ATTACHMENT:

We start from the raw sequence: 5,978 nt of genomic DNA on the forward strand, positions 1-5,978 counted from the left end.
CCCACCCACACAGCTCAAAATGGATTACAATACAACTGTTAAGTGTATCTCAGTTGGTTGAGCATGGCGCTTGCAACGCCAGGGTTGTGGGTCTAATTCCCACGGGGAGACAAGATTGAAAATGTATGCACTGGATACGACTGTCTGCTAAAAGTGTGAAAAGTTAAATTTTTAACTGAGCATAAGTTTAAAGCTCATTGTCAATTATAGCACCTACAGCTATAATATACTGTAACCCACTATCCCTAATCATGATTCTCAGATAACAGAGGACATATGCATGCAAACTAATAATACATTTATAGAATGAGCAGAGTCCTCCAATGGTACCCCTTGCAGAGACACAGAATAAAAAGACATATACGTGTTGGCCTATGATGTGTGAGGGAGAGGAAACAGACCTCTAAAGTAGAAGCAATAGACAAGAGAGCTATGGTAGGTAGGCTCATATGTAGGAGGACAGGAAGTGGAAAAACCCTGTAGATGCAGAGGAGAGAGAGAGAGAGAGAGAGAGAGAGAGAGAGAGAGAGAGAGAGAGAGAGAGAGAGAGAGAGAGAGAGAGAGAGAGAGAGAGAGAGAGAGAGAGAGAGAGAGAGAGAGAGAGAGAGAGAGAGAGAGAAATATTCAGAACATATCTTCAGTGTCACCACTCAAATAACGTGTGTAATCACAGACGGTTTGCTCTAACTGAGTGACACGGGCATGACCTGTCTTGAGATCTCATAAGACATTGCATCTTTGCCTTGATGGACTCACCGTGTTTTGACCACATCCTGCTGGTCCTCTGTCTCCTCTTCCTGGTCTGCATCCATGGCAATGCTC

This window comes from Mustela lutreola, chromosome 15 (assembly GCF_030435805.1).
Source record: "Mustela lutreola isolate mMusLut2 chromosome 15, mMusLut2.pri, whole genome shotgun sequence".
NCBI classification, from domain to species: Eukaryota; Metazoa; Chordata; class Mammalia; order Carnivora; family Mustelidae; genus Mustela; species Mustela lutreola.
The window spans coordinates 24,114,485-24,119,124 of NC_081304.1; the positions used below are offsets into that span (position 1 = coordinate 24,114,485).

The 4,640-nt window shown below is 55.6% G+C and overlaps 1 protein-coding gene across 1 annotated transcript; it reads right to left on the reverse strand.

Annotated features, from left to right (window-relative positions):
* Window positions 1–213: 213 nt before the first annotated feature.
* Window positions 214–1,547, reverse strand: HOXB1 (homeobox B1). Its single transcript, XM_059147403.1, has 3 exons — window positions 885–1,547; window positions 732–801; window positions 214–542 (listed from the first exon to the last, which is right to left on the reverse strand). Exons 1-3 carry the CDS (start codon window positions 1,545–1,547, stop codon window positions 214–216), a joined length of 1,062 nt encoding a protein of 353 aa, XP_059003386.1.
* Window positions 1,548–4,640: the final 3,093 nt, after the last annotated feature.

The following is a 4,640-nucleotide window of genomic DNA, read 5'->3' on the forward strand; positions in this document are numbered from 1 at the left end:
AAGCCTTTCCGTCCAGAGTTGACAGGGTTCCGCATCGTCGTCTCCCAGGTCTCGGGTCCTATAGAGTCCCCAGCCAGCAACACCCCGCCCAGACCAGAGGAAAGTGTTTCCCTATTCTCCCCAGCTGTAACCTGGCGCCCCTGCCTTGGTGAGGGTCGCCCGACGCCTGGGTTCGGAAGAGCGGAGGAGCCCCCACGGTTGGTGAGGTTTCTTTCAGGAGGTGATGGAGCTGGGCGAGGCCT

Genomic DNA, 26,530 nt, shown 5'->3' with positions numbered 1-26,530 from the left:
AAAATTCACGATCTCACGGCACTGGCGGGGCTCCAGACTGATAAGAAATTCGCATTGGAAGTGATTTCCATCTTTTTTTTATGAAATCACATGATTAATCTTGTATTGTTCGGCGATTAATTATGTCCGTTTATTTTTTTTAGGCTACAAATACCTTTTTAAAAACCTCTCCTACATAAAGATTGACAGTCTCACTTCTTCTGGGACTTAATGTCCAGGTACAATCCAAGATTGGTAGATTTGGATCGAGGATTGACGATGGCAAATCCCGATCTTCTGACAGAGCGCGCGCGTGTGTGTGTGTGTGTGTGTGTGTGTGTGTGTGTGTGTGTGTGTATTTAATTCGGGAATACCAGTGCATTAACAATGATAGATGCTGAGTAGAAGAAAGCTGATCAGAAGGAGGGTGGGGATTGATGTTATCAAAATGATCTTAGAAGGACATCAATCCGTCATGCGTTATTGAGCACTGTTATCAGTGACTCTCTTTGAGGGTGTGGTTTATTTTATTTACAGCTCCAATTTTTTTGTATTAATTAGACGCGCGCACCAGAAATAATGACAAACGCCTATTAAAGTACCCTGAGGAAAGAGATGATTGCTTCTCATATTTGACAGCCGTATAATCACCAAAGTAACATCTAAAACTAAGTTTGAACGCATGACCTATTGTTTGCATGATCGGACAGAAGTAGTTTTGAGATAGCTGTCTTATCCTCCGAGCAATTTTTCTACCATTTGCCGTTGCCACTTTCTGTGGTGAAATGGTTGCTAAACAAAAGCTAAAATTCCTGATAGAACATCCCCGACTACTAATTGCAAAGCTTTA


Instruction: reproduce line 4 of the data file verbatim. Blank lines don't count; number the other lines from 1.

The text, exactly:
Source record: "Mustela lutreola isolate mMusLut2 chromosome 15, mMusLut2.pri, whole genome shotgun sequence".